nach den gegenwrtig vorliegenden Erfahrungen pass away freiwillige Rotation verhltnismig gјnstige Auswirkungen zeigt und auch kјnftig voraussichtlich entsprechende Ergebnisse zu erwarten sind".
Yet this idea ended up being only wishful thinking, as, because of the facilitation of the conditions of house in 1971, increasingly more migrants opt to not go back to their home countries but in which to stay Germany, having their own families pursuing them.
The costs, both social and infrastructural, of immigration to Germany began to reduce the financial gain of their work. Structural problems became obvious when the amount of foreign pupils in German universities increased from 35. 100 in 1965 to 158. 000 in 1970, overstraining the already overcrowded universities. Exactly the same problem made an appearance in the casing sector, where infrastructure could not provide the necessary coverage that was needed to fully connect the areas that immigrants were moving to with all of those other city.
In a 3rd step, with the first petrol crisis in 1973, the insurance policy towards immigration changed. Counting 2. 6 million guest staff, Germany stoops the recruitment of guest workers and immigration was restrained. The problems resulted in a discourse about the expenses and effectiveness of the labor migrants, yet there was also increasing fear amidst the German consumer that feared cultural conflicts. Really the only ways of going into Germany for migrants kept was via family reunification and asylum applications
A fourth period implemented this stop of recruitment, designated by the great increase in family unification.
Der Anwerbestop forderte den Familiennachzug [. . . ] geradezu heraus. Das gilt auch fјr eine Manahme aus dem Jahre 1975, als expire Kindergeldstze fјr auslndische Kinder, die im Heimatland geblieben waren, gekјrzt wurden. Die Statistik zeigt deutlich, wie die Zahl der Zuzјge durch diese beiden Manahmen angestiegen ist".
A fifth period can be located between 1981 and 1990, While before 1981 the debate was mainly centered on means of integration the guest workers that got converted into immigrants, the dialogue now many circled round the question how immigration could be limited and exactly how much more immigration the German modern culture could endure. The previous German chancellor Helmut Schmidt stated on November 11, 1981:
"Die Bundesrepublik soll und will kein Einwanderungsland werden. Einigkeit [. . . ] bestand auch darјber, dass der Zuzug und die Nachfјhrung von Familienangeh¶rigen unter Anwendung aller rechtlichen Mittel im Rahmen des Grundgesetzes gestoppt werden soll [. . . ] ".
In 1983 the "Rјckkehrf¶rderungsgesetz " was being passed as an attempt to resolve the arising problem of immigration, offering migrants financial bonuses to return to their home. It was in large parts initiated because the major elements of immigrant human population, being from Turkish descent, were seen as not capable to be integrated into a traditional western country proclaimed by Christianity. As the initiative might have been welcomed and drawn on by migrants that acquired already prepared to re-migrate, the entire conclusion of the effort was that it possessed failed.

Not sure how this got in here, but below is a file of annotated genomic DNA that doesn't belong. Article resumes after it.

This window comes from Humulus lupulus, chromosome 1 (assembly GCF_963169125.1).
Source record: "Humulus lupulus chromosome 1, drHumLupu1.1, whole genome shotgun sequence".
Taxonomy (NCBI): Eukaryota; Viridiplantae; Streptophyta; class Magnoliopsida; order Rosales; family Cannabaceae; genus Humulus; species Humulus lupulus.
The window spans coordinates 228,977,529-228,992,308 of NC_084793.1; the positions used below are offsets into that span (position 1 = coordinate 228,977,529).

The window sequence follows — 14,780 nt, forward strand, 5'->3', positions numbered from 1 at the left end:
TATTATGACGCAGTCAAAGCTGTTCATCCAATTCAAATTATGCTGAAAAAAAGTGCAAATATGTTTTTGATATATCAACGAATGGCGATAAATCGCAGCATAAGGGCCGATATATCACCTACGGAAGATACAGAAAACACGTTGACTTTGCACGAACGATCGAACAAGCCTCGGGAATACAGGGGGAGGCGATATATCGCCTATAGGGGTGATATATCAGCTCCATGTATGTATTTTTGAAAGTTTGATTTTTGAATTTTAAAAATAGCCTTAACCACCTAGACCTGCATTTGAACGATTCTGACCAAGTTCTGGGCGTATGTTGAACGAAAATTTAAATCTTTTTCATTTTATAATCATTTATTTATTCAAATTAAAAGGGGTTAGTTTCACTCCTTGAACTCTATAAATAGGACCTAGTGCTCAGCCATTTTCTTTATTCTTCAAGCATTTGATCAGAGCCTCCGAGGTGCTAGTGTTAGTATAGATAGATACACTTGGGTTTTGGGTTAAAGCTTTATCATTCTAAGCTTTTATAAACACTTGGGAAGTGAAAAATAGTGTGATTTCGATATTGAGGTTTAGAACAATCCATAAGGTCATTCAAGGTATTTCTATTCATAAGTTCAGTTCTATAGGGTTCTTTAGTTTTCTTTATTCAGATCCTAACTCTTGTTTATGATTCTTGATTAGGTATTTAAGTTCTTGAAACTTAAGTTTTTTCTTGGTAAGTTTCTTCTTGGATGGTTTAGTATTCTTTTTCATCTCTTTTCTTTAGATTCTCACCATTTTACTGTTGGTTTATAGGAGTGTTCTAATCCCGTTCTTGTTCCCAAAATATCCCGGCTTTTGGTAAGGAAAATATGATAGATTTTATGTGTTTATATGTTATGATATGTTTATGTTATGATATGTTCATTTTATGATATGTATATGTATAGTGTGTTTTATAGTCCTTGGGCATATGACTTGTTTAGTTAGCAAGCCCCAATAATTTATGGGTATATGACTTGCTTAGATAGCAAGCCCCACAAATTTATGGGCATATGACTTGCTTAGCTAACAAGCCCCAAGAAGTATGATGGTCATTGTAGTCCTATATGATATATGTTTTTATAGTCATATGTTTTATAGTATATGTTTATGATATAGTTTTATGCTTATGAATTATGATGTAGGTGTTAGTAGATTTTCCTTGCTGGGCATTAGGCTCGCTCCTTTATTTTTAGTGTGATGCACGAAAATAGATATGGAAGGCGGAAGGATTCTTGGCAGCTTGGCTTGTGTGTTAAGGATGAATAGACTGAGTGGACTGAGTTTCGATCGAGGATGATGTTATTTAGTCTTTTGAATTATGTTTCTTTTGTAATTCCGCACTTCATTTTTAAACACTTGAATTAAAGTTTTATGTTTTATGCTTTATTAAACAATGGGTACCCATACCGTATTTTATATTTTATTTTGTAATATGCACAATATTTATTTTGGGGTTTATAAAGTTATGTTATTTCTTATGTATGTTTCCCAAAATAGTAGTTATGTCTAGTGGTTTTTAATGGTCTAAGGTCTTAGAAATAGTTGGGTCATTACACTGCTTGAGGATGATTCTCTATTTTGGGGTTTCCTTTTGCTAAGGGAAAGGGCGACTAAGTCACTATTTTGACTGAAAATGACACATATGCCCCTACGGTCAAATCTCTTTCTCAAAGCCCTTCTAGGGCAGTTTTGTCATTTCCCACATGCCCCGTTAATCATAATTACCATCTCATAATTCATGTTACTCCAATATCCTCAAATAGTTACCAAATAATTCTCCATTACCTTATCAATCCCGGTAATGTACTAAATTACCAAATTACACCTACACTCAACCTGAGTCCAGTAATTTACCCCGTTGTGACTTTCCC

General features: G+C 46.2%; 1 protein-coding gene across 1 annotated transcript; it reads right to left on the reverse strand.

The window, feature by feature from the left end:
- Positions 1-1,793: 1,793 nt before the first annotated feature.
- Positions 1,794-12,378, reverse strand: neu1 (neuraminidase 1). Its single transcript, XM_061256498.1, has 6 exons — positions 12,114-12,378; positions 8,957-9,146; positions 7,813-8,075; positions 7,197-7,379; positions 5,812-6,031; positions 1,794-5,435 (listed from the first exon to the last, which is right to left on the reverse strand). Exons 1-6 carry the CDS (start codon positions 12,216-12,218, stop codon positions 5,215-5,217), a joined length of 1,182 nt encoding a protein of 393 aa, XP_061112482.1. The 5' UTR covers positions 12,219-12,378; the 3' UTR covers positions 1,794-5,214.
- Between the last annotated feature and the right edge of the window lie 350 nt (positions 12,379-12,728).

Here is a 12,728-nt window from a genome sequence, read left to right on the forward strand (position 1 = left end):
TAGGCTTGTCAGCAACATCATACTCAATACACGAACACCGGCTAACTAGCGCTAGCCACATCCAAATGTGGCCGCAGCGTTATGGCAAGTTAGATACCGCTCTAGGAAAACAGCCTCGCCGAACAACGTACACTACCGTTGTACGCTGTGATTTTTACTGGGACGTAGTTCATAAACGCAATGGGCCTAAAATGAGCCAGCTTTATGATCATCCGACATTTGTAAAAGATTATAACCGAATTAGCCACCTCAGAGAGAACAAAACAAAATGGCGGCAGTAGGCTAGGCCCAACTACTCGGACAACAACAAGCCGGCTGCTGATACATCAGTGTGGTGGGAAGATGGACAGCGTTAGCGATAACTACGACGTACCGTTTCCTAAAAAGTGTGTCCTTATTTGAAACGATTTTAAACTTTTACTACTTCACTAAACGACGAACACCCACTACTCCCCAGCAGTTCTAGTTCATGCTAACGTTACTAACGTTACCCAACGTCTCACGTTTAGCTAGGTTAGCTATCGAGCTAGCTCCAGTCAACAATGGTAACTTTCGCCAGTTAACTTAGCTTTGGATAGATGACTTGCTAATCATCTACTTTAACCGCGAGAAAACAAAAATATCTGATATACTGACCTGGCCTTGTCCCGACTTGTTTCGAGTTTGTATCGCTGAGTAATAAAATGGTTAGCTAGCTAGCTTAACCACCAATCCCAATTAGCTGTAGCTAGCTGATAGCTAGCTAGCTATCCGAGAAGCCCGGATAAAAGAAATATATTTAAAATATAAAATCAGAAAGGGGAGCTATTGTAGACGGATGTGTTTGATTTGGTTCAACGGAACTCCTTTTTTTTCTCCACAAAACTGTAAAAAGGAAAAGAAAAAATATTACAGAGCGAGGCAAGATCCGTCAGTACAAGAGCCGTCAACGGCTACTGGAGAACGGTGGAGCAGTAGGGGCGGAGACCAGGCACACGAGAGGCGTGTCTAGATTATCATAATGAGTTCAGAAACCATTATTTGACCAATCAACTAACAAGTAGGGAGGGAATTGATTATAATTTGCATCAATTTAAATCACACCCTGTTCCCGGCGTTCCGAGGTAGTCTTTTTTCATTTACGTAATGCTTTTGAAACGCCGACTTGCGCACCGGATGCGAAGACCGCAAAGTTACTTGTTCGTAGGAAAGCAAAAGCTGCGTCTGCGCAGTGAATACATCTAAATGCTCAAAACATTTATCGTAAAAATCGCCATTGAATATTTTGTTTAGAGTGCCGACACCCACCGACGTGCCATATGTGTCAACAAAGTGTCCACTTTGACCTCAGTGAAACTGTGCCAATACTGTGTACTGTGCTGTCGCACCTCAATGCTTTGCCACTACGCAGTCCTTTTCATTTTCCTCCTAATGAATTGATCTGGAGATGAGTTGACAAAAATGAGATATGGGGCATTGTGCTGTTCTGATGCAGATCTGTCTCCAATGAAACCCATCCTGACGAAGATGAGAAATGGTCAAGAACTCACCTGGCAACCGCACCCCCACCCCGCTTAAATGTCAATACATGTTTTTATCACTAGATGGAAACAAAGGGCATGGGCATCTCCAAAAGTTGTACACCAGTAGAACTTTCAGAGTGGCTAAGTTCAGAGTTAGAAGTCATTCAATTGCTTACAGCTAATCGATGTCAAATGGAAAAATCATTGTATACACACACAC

A sixth phase started after 1990, with nov the iron curtain, an increased inflow of individuals from Eastern Europe emerged. A new immigration rules was enforced in 1991, enhancing the situation of immigrants that were already in Germany, yet didn't address the situation of naturalization. Generally, the 1990s confirmed a greater concentrate on asylum politics and the situation of the German resettlers form Eastern Europe, alternatively than on the problem of the guest workers.
In a seventh phase, being the most recent major change in German immigration insurance plan, it was the introduction of the new Immigration Act that proclaimed an important submit German immigrant insurance policy. Whereas the theory of descent (ius sanguinis) possessed determined the descent of immigrants by the descendant of the parents, it was now the release of the birthright that driven the citizenship. This new legislations came together with the first time that Germany officially accepted: "Deutschland ist schon lngst zum Einwanderungsland geworden. "
Children given birth to to migrant parents obtain thus the German citizenship by labor and birth, yet they have to decide between the age of 18 and 23 which citizenship and therefore which passport they would like to keep, the German one or the main one of their parents descendant.
Having now decided that Germany has historically not seen itself as a country of immigration, it becomes evident why the German society is often unwilling to simply accept the rise of the overseas human population. Yet, as mentioned in chapter 2. 1, it is essential for the coordinator society to accept the migrants and their willingness to change their identity in order to accept their new environment. It becomes thus harder for the migrant to relieve the tension produced by cognitive dissonance, as the move of identity cannot be completed.